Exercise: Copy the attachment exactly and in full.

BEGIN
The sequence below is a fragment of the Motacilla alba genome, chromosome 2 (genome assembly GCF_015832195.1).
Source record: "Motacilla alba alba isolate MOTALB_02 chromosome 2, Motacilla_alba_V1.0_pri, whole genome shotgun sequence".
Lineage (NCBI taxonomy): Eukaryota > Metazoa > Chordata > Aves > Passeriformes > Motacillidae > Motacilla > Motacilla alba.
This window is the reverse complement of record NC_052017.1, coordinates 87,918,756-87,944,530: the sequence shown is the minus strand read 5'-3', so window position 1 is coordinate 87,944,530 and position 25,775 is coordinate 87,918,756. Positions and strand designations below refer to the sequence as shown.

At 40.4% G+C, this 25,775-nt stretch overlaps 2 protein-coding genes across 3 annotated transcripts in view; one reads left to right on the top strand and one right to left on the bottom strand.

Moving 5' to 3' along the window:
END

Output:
The sequence below is a fragment of the Motacilla alba genome, chromosome 2 (genome assembly GCF_015832195.1).
Source record: "Motacilla alba alba isolate MOTALB_02 chromosome 2, Motacilla_alba_V1.0_pri, whole genome shotgun sequence".
Lineage (NCBI taxonomy): Eukaryota > Metazoa > Chordata > Aves > Passeriformes > Motacillidae > Motacilla > Motacilla alba.
This window is the reverse complement of record NC_052017.1, coordinates 87,918,756-87,944,530: the sequence shown is the minus strand read 5'-3', so window position 1 is coordinate 87,944,530 and position 25,775 is coordinate 87,918,756. Positions and strand designations below refer to the sequence as shown.

At 40.4% G+C, this 25,775-nt stretch overlaps 2 protein-coding genes across 3 annotated transcripts in view; one reads left to right on the top strand and one right to left on the bottom strand.

Moving 5' to 3' along the window: